Colorado Hit by Deadly Medieval Disease

Colorado health officials have confirmed that a resident has contracted the bacterial infection that causes the plague, the deadly medieval disease that can cause patients to cough up blood.

It is not known how the individual became infected, but the bacteria can be transmitted through contact with wild rodents and through the bites of infected fleas.

Symptoms of the plague are similar to those of the flu, including sudden fever, chills, severe headache and muscle pain, nausea and vomiting.

It can also cause swollen lymph nodes, called buboes, which can become inflamed and tender, and tissues such as the hands and feet can turn black – hence the name ‘Black Death’.

If the disease is not treated, it can spread to the lungs and other organs, as well as the blood, which can be fatal.

Plague is an infectious disease caused by the bacterium Yersinia pestis, which is transmitted by fleas and is spread between animals. The image above is a 3D illustration of the bacterium

Plague is an infectious disease caused by the bacterium Yersinia pestis, which is transmitted by fleas and is spread between animals. The image above is a 3D illustration of the bacterium

The plague is usually spread through infected wild rodents and infected fleas, which can nest on the skin of pets

The plague is usually spread through infected wild rodents and infected fleas, which can nest on the skin of pets

A person with the plague, which can be spread from person to person through coughing or sneezing, can be treated with antibiotics.

Infections usually begin with wild rodents and infected fleas, which can nest on the skin of pets.

People become infected when they come into contact with infected animals or through respiratory droplets from a sick person.

While the source of the infection in Colorado is unknown, scientists have previously found samples of the bacteria living in squirrels in the state.

This is not the first case of the plague to appear in the US since the outbreak in the 15th century wiped out large parts of Europe’s population.

About seven cases of plague are confirmed each year in the US.

Recently, in February, an Oregon resident contracted the fatal disease from her cat. However, she was treated in the early stages of the disease and no further cases have been found in the region.

And in 2021, a 10-year-old girl in Colorado died from the disease, the first death there since 2015. The state reported 22 cases of the plague between 2005 and 2020.

According to Colorado Public Radio, four people died from the plague nationwide in 2015, including two from Colorado: an adult in Pueblo County and a teenager in Larimer County.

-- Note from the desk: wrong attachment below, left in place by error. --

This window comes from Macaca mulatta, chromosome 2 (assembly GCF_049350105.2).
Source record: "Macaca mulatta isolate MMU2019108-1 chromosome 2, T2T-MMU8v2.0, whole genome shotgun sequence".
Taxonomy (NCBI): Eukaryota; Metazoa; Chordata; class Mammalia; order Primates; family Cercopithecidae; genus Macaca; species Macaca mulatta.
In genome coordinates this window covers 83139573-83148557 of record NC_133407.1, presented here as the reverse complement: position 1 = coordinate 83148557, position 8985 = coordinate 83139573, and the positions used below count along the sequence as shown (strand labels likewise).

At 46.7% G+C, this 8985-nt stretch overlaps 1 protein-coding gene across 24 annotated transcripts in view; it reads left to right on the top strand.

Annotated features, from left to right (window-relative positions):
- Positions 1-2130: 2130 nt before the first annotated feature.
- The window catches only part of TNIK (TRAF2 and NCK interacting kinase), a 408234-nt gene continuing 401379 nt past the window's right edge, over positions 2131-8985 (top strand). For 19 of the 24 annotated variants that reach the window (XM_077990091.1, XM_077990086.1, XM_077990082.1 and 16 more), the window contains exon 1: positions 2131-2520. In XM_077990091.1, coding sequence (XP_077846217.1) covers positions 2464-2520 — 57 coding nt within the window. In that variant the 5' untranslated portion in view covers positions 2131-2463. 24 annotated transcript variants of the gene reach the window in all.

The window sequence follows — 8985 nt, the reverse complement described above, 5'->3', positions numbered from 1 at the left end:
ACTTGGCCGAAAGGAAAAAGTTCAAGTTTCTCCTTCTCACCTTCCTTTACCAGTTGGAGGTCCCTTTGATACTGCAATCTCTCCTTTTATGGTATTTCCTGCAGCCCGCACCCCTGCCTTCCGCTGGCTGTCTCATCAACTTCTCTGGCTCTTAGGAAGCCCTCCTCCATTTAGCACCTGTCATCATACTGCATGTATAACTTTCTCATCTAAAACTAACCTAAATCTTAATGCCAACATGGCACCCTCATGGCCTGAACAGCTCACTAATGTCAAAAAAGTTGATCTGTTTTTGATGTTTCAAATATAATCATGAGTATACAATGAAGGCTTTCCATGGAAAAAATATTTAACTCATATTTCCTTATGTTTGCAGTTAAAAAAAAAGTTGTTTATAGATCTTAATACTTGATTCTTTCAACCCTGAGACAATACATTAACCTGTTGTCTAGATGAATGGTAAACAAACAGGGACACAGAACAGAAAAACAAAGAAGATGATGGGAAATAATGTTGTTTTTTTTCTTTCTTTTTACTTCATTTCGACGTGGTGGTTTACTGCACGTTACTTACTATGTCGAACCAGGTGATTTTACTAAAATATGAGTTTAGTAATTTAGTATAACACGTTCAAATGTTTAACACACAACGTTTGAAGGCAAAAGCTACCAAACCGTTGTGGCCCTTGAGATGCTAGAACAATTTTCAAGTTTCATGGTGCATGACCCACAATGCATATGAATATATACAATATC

The plague is more common in the summer months, because the bacteria can multiply rapidly in high temperatures and higher humidity.

People also spend more time outdoors in the summer, increasing the chance that infected animals will transmit the bacteria to humans.

Pueblo County health officials say it is vital to eliminate potential rodent habitats around residential areas and recreation areas by clearing brush, rock piles, trash and wood piles.

An illustration from 1656: A plague doctor in protective clothing. The beak mask contained spices believed to purify the air, the magic wand was used to prevent patients from being touched

An illustration from 1656: A plague doctor in protective clothing. The beak mask contained spices believed to purify the air, the magic wand was used to prevent patients from being touched

This reduces the places where rodents can hide and breed, thus minimizing the risk of exposure to fleas that transmit the plague bacteria.

They also advise people to avoid direct contact with dead animals. If necessary, they should use an insect repellent containing DEET to protect themselves from flea bites.

Using a long-handled shovel, place the animal in a sealable garbage bag and dispose of it in an outside trash bin as soon as possible.

To further prevent flea bites, it is recommended to apply a DEET-based insect repellent to bare skin and clothing, especially pants, socks, shoes, arms and legs.

Pets should not sleep in beds to minimize potential exposure to fleas. Regular flea treatment for pets is essential, while flea collars are not effective.

It is also important to keep pets away from areas where rodents are common, such as prairie dog colonies. Store their food in secure, rodent-proof containers to prevent contamination and subsequent exposure to pest bacteria.

These measures are essential to reduce the risk of bullying transmission and ensure community safety.

What is the plague?

Bubonic plague is the most common form of plague and is spread by the bite of an infected flea.

The infection spreads to the lymph nodes, which control the immune system. These glands swell and become painful. Open wounds may also develop.

The plague is an infectious disease caused by the bacterium Yersinia pestis. People and pets can contract the disease if proper precautions are not taken.

Human-to-human transmission of bubonic plague is rare and is usually transmitted through animals.

People can become infected with plague through bites from infected fleas, through the cough of an infected animal, or through direct contact (e.g. through a bite) with the blood or tissue of infected animals.

Symptoms of plague may include sudden onset of high fever, chills, headache, nausea, and extreme pain and swelling of the lymph nodes. These symptoms may occur within two to seven days of exposure.

The plague can be effectively treated with antibiotics if detected early.

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